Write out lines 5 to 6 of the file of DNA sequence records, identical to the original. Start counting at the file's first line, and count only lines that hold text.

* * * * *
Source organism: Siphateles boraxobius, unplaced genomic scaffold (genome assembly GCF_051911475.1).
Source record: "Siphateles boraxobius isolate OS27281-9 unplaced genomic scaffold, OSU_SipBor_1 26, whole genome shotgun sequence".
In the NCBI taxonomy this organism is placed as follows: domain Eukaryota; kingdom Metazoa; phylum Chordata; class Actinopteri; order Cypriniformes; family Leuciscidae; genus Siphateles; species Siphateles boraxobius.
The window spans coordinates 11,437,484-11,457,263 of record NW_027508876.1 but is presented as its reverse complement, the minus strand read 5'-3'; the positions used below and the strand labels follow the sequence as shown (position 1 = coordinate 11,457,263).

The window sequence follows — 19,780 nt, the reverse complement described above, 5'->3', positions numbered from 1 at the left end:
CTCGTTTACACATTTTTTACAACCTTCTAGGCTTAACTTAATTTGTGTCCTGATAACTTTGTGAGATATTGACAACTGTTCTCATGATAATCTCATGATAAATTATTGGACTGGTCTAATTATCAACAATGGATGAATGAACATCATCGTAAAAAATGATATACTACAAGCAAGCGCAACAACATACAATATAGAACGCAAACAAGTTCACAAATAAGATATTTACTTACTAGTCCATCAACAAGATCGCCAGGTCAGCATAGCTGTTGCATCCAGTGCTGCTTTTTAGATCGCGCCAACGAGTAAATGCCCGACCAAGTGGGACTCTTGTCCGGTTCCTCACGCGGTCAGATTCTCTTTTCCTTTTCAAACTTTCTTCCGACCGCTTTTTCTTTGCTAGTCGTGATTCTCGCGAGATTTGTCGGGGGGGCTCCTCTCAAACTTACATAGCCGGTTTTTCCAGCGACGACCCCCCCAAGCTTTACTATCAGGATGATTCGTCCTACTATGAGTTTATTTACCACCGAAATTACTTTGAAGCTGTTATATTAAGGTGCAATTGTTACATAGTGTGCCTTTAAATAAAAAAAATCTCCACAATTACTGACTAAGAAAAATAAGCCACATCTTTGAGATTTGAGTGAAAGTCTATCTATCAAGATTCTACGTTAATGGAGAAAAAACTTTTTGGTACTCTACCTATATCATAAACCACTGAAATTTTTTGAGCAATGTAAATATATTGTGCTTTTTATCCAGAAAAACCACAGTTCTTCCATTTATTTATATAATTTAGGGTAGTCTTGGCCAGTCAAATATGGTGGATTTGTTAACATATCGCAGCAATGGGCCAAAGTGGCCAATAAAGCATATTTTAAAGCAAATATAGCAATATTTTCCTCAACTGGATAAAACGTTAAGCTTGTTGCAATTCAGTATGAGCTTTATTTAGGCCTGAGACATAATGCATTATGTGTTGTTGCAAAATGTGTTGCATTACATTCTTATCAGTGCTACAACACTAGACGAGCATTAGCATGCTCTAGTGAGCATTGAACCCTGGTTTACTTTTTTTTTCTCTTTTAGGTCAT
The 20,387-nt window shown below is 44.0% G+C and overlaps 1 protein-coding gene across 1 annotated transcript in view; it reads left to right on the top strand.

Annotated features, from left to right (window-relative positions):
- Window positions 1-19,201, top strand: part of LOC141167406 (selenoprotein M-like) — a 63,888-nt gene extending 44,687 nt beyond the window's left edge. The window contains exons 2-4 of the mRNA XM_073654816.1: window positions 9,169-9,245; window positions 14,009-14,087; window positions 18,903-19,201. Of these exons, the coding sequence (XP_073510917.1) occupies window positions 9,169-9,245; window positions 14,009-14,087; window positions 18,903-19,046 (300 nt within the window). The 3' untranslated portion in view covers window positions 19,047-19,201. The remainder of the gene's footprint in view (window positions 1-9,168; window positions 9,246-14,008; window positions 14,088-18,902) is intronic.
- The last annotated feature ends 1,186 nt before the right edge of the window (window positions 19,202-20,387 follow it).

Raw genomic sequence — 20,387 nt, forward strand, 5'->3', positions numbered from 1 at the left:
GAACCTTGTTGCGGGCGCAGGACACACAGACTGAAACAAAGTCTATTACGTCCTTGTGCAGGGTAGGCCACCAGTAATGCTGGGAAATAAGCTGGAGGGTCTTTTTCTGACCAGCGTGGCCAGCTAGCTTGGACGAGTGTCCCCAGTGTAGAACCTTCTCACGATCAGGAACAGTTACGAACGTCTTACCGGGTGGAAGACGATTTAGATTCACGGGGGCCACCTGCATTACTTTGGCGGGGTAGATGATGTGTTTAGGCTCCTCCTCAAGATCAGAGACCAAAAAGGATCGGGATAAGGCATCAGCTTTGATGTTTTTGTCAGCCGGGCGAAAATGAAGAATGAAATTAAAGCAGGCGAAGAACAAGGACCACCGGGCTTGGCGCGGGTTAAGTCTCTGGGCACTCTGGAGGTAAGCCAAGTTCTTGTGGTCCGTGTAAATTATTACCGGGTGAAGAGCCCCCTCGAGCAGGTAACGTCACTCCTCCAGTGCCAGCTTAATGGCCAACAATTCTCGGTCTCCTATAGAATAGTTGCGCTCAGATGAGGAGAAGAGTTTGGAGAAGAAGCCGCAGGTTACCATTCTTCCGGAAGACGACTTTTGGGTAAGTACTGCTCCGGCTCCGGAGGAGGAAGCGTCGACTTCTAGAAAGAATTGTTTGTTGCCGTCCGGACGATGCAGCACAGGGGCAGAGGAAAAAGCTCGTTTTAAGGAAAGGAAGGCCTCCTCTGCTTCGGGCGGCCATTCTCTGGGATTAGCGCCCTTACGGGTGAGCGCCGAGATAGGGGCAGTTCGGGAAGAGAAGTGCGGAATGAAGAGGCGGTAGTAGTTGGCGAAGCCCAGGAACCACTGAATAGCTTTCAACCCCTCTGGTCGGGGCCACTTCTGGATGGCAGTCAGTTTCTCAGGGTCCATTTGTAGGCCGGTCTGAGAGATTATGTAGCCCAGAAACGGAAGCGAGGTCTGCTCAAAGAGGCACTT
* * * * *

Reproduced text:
The window sequence follows — 19,780 nt, the reverse complement described above, 5'->3', positions numbered from 1 at the left end:
CTCGTTTACACATTTTTTACAACCTTCTAGGCTTAACTTAATTTGTGTCCTGATAACTTTGTGAGATATTGACAACTGTTCTCATGATAATCTCATGATAAATTATTGGACTGGTCTAATTATCAACAATGGATGAATGAACATCATCGTAAAAAATGATATACTACAAGCAAGCGCAACAACATACAATATAGAACGCAAACAAGTTCACAAATAAGATATTTACTTACTAGTCCATCAACAAGATCGCCAGGTCAGCATAGCTGTTGCATCCAGTGCTGCTTTTTAGATCGCGCCAACGAGTAAATGCCCGACCAAGTGGGACTCTTGTCCGGTTCCTCACGCGGTCAGATTCTCTTTTCCTTTTCAAACTTTCTTCCGACCGCTTTTTCTTTGCTAGTCGTGATTCTCGCGAGATTTGTCGGGGGGGCTCCTCTCAAACTTACATAGCCGGTTTTTCCAGCGACGACCCCCCCAAGCTTTACTATCAGGATGATTCGTCCTACTATGAGTTTATTTACCACCGAAATTACTTTGAAGCTGTTATATTAAGGTGCAATTGTTACATAGTGTGCCTTTAAATAAAAAAAATCTCCACAATTACTGACTAAGAAAAATAAGCCACATCTTTGAGATTTGAGTGAAAGTCTATCTATCAAGATTCTACGTTAATGGAGAAAAAACTTTTTGGTACTCTACCTATATCATAAACCACTGAAATTTTTTGAGCAATGTAAATATATTGTGCTTTTTATCCAGAAAAACCACAGTTCTTCCATTTATTTATATAATTTAGGGTAGTCTTGGCCAGTCAAATATGGTGGATTTGTTAACATATCGCAGCAATGGGCCAAAGTGGCCAATAAAGCATATTTTAAAGCAAATATAGCAATATTTTCCTCAACTGGATAAAACGTTAAGCTTGTTGCAATTCAGTATGAGCTTTATTTAGGCCTGAGACATAATGCATTATGTGTTGTTGCAAAATGTGTTGCATTACATTCTTATCAGTGCTACAACACTAGACGAGCATTAGCATGCTCTAGTGAGCATTGAACCCTGGTTTACTTTTTTTTTCTCTTTTAGGTCAT